For humility, we are looking for five things:
Celebrity Treatment: Humble team members acknowledge that everyone they come in contact with (other staff, guests, drop-ins, delivery people, etc.) are a members of our community. Being humble means treating everyone with the same level of attention, patience, enthusiasm and respect you would give a superstar. Humble team members treat everyone with the same level of caring (eye contact, body language, tone, thoughtfulness), and regularly brag about others.
Thrives on Feedback: Being humble means acknowledging that you do not have all the answers, and treating every moment as an opportunity to learn and grow. Humble team members acknowledge that they have weaknesses, and are open to working on them. Feedback is an essential component of being humble. It means sincerely listening to what others are saying and looking for ways to use that to improve. Humble team members thrive on feedback and acknowledge that it is information (not good or bad). Humble team members are open to feedback and make efforts to remain approachable.
Team Over Self: Being humble means defining success by team standards, not individually. A humble team member puts the objectives of the group before personal objectives. Humble team members genuinely compliment and praise other people without hesitation, love to share credit, and brag about others. They are not interested in self-promotion or attention. Humble team members have a lack of ego.
Ownership of Mistakes: Humble team members are ok with being vulnerable. Being humble requires you to take ownership over mistakes, weaknesses, and shortcomings. Humble team members are able to admit when they were wrong, and learn from their mistakes. When mistakes are made, humble team members take responsibility for the mistake, and practice solution oriented thinking. Humble team members do not blame others or make excuses.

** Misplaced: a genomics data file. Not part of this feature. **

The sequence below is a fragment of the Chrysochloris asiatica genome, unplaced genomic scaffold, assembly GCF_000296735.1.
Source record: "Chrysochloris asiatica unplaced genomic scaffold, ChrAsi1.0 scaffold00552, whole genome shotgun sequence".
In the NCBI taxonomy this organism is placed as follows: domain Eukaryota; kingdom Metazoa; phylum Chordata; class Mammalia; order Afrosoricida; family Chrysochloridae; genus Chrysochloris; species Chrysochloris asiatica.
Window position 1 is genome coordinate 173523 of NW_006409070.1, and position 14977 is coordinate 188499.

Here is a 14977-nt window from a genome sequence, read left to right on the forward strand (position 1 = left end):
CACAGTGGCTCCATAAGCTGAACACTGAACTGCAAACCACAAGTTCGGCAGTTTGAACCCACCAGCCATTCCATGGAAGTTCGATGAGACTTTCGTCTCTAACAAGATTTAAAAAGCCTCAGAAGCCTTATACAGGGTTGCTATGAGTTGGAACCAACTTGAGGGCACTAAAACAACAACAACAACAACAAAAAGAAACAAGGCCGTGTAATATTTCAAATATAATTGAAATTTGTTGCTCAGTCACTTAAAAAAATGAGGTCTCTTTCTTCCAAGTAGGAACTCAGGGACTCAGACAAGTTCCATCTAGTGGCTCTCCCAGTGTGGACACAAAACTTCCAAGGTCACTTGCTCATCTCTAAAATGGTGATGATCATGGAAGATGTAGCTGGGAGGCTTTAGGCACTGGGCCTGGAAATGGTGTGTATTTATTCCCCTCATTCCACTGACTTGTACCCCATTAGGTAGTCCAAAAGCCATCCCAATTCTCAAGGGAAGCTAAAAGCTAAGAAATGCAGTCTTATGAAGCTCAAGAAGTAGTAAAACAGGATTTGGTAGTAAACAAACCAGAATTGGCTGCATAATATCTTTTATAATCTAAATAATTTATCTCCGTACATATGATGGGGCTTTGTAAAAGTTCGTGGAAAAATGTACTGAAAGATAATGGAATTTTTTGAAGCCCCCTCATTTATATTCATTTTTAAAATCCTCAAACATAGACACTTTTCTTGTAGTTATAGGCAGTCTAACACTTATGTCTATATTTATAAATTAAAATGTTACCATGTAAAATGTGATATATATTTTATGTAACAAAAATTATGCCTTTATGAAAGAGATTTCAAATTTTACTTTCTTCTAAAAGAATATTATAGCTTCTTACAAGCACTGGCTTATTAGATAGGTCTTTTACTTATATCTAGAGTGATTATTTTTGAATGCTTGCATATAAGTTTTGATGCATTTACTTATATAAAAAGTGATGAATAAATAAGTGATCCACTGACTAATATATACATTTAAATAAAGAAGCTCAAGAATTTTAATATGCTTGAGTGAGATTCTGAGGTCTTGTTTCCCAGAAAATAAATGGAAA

No Task Too Small: Being humble will sometimes require team members to take on mundane, repetitive, and minor tasks for the good of the team (e.g. cleaning up equipment, wiping down the bathrooms, or organizing the office). Humble team members approach these tasks with enthusiasm and purpose. Humble team members are willing to come in early or stay late to help, and never complain. They look for opportunities to help others, and do not begrudgingly (“if I have to…”) take on any tasks, they approach them with excitement.
As a self-assessment, ask yourself the following questions:
Do you treat everyone with the same level of attention, patience, and enthusiasm?
How do you respond to feedback? Do you accept it, reject it, or thrive on it?
If you are working on a project with others, do you define success by your individual result or the result of the group?
Are you willing to admit when you make mistakes and take ownership over the solution? Do you accept that others make mistakes too and graciously accept their apology?
Do you enthusiastically take on any task which promotes the larger goal of the team (regardless of how big or small)? OR do you believe certain tasks are beneath you?